We have already taken a brief look at Typography, focusing on typeface families, components, and used this handout to guide your note-taking.
Take a look at the ComicSansCriminal website.
We are also going to take a look at kerning today, and how to make our text look more pleasing to the eye. It is a largely "thankless" task, but the results can be stunning. We are going to play a game as we absorb the concept of kerning and leading.
Your mission is simple: achieve pleasant and readable text by distributing the space between letters. Typographers call this activity kerning. Your solution will be compared to a typographer's solution, and you will be given a score depending on how close you nailed it. Good luck!
Lots to get done..so we need to stay focused!
Smashing Magazine has an awesome article on the Principles of Using and Selecting Typefaces. You should check it out! This is a nice overview of the practical use of the concepts we looked at in class today.
Yearbooks can be highly political, and can not only promote a school they can, either through action or inaction, create great harm. Take a look at what happened in St. Lake City, Utah.
With your group, narrow down your choices to one that you truly feel that you can "flesh out". Take the time to look at all aspects of your theme, and possibilities that could mean for the 2019-2020 yearbook. Keep in mind your target audience, and our need to meet our sales targets (so...think "mass appeal").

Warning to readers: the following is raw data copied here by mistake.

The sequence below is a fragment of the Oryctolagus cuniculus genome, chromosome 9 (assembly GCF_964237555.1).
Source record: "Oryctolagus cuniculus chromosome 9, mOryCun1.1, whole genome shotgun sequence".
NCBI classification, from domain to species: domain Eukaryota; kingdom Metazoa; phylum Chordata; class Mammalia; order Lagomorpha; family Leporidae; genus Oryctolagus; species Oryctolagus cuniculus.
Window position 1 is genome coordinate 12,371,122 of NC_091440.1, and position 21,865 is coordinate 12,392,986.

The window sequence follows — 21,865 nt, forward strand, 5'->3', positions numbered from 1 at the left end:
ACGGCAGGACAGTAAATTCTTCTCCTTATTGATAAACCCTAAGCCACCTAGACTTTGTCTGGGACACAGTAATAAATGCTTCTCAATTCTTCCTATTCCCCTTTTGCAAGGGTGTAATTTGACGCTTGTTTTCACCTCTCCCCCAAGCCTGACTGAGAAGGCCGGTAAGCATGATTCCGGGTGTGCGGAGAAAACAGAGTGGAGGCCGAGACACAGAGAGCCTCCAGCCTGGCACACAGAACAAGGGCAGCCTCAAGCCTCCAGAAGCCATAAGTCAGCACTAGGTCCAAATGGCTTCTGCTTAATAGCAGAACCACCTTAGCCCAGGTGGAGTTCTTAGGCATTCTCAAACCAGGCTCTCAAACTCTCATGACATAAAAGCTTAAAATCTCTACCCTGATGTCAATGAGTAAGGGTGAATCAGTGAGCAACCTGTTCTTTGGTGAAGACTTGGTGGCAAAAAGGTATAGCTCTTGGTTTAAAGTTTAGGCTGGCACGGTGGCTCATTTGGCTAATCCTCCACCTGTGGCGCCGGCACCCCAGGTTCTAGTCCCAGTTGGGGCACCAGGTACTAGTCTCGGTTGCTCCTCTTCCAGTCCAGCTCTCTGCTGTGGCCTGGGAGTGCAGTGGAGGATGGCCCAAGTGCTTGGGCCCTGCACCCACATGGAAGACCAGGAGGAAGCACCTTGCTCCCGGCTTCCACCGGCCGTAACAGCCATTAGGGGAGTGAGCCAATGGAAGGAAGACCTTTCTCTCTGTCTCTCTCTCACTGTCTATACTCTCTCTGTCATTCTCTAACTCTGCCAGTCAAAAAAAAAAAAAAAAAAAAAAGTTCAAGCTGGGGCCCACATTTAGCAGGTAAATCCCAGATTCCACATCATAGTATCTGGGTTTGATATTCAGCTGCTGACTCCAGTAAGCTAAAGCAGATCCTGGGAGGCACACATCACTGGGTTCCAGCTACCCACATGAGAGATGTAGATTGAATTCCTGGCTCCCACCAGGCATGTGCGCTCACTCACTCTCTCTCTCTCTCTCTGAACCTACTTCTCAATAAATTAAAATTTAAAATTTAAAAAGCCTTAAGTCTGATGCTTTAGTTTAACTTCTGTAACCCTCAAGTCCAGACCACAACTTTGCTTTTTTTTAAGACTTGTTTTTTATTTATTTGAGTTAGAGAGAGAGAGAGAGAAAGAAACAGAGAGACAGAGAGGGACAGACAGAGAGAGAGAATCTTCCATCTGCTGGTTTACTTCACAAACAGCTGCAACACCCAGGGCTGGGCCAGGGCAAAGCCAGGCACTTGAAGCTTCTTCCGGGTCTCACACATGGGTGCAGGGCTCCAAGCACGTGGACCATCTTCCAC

Collect your ideas using Pinterest or another digital sharing tool, and be prepared to present your creative findings to the class on Monday. You job is to sell your ideas, so make sure you polish and rehearse before you share your thoughts with the rest of the yearbook staff.
Think about typefaces, types of photography, index and divider pages, folio, graphics, words/phrases, etc. Try and capture as much supporting elements as possible.
We will also be discussing how to work as a Team, and looking at the type of work ethic and time management skills I should be evaluating.
For those of you who don't understand why we all must master the information on the standard terminology test, this is a good pictorial example of why we must all speak the same language in our design environment.
Please make sure your signed contract is handed in by the end of Monday's class.
Today we are going to start the process of coming up with the Theme/Concept of this year's book, and I am looking forward to all of your creative input.
The road ahead of us might seem a little daunting, but it is a important journey that need to make together.
This is the site for Consumer Design lesson plans, expectations, and course materials.